Nearly one-third of all specialist science schools are unable to muster even one GCSE physics candidate, The TES can reveal.
The figures, obtained by the Conservatives through a parliamentary question, led them to call on the Government to "get a grip" on the issue.
The statistics also suggest an uncertain future for specialist schools in general, with both Conservatives and Liberal Democrats claiming they fail to deliver on their promises.
A parliamentary question, submitted by shadow schools minister Nick Gibb, revealed that in 2008 122 out of 433 schools did not enter a single pupil for physics GCSE.
Last week, the Conservatives revealed that pupils eligible for free school meals were 25 times less likely than their wealthier peers to take separate sciences. The Tories also claim that barely 2 per cent of pupils eligible for free meals sit GCSE physics or chemistry.
And it emerged earlier this month that in 2008 neither Islington in north London nor Slough in Berkshire had a single child in any comprehensive school sitting separate sciences at GCSE.
"Science teaching is in real trouble," Mr Gibb said. "Nationally, two- thirds of pupils don't take GCSEs in the separate sciences. And in some areas not a single comprehensively educated pupil takes these key qualifications. Now we find out that the problem even extends to schools with a science specialism.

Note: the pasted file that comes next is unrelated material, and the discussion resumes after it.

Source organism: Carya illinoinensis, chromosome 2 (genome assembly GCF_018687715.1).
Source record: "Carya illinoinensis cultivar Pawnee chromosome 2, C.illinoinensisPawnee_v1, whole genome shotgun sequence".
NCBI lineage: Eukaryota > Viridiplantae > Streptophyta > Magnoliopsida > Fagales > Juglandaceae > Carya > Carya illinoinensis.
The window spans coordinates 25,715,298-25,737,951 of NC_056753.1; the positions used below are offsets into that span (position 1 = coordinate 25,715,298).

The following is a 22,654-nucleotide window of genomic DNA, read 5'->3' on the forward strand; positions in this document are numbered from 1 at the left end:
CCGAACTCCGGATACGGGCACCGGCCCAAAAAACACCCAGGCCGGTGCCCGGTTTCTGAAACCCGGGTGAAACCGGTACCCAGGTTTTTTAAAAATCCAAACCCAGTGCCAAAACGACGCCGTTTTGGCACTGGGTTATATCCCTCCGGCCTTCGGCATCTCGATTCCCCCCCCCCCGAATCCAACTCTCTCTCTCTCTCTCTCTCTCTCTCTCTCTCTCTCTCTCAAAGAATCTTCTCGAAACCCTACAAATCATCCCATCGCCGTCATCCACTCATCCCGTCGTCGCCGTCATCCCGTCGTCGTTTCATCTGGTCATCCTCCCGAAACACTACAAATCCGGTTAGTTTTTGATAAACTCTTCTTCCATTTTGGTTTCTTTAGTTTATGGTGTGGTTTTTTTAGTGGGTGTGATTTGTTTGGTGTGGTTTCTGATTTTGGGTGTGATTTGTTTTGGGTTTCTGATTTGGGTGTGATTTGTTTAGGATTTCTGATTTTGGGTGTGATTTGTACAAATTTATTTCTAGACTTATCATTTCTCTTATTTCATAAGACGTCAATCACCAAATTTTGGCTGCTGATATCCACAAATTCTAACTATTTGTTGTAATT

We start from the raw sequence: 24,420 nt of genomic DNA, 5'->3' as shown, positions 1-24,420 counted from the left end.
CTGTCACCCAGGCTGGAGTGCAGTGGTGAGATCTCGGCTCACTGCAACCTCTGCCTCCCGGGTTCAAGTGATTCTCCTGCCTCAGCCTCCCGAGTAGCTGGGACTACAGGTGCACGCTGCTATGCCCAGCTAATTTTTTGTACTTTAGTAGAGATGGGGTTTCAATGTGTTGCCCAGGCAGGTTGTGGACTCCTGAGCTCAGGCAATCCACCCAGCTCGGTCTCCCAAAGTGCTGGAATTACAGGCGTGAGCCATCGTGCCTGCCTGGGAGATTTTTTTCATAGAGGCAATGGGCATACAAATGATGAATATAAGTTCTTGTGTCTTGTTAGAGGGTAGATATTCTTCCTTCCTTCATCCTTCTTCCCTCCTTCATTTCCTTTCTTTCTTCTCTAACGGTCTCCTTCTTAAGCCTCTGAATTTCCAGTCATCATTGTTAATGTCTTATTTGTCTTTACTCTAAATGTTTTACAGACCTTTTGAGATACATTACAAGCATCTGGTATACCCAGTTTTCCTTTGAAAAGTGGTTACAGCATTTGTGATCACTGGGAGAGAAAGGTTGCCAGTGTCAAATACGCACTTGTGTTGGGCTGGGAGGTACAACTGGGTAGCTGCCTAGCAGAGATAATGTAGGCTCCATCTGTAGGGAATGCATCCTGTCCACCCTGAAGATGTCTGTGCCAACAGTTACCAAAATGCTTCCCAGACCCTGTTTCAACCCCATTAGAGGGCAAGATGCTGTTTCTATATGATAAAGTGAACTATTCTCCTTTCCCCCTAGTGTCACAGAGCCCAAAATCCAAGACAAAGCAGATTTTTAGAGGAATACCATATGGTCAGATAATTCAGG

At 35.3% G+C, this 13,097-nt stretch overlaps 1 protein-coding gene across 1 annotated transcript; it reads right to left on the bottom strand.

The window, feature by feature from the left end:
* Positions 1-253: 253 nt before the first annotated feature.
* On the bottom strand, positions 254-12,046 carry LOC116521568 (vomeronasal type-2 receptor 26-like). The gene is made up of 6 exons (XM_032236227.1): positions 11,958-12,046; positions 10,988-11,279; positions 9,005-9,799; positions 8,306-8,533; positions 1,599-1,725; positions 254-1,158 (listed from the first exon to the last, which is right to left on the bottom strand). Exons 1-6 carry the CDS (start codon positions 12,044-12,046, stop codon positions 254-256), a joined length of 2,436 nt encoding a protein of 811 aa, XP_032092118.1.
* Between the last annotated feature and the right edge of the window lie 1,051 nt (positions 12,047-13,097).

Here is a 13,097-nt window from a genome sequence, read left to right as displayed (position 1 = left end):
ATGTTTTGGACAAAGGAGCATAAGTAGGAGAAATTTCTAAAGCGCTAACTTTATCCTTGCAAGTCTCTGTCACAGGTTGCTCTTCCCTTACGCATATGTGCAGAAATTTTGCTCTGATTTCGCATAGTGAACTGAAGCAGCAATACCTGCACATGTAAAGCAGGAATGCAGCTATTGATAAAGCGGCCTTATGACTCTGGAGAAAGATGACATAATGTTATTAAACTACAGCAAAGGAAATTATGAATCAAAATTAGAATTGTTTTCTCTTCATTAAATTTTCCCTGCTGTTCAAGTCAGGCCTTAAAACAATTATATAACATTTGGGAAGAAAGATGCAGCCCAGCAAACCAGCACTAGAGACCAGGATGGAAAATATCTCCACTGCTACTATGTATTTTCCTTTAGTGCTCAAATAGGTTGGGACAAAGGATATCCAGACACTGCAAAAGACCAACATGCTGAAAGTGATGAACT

"We urgently need to get a grip on this so that all pupils have the chance to take GCSEs in physics, chemistry and biology.
"That's the best way to prepare for study at top universities, and to ensure our country has the knowledge it needs to compete in the global economy."
The Lib Dems urged the Government to scrap the specialist schools programme, saying the money could be better spent on teacher recruitment.
David Laws, Lib Dem education spokesman, said: "The specialist schools programme is clearly not working very well. Ministers need to scrap this central programme, fund all schools at the specialist level, then focus on recruiting more excellent science teachers into all our schools."
Charles Tracy, head of pre-19 education at the Institute of Physics, said: "The largest problem with physics is that it is often taught by teachers with a specialism in a different subject. Studies have indicated that pupil participation and success in a subject are linked to the confidence and ability of its teachers. We strongly advocate every school having at least one specialist physics teacher. Specialist science schools ought to be trail blazers in this regard."
A spokeswoman for the Department for Children, Schools and Families said three-quarters of specialist science colleges offer the three separate science GCSEs.
She said: "An independent report said physics take-up improved from 43 per cent to 70 per cent in specialist science colleges between 2003 and 2007. However, like most schools they will enter some of their students for core and additional science rather than the three individual sciences, depending on what best suits the individual pupil."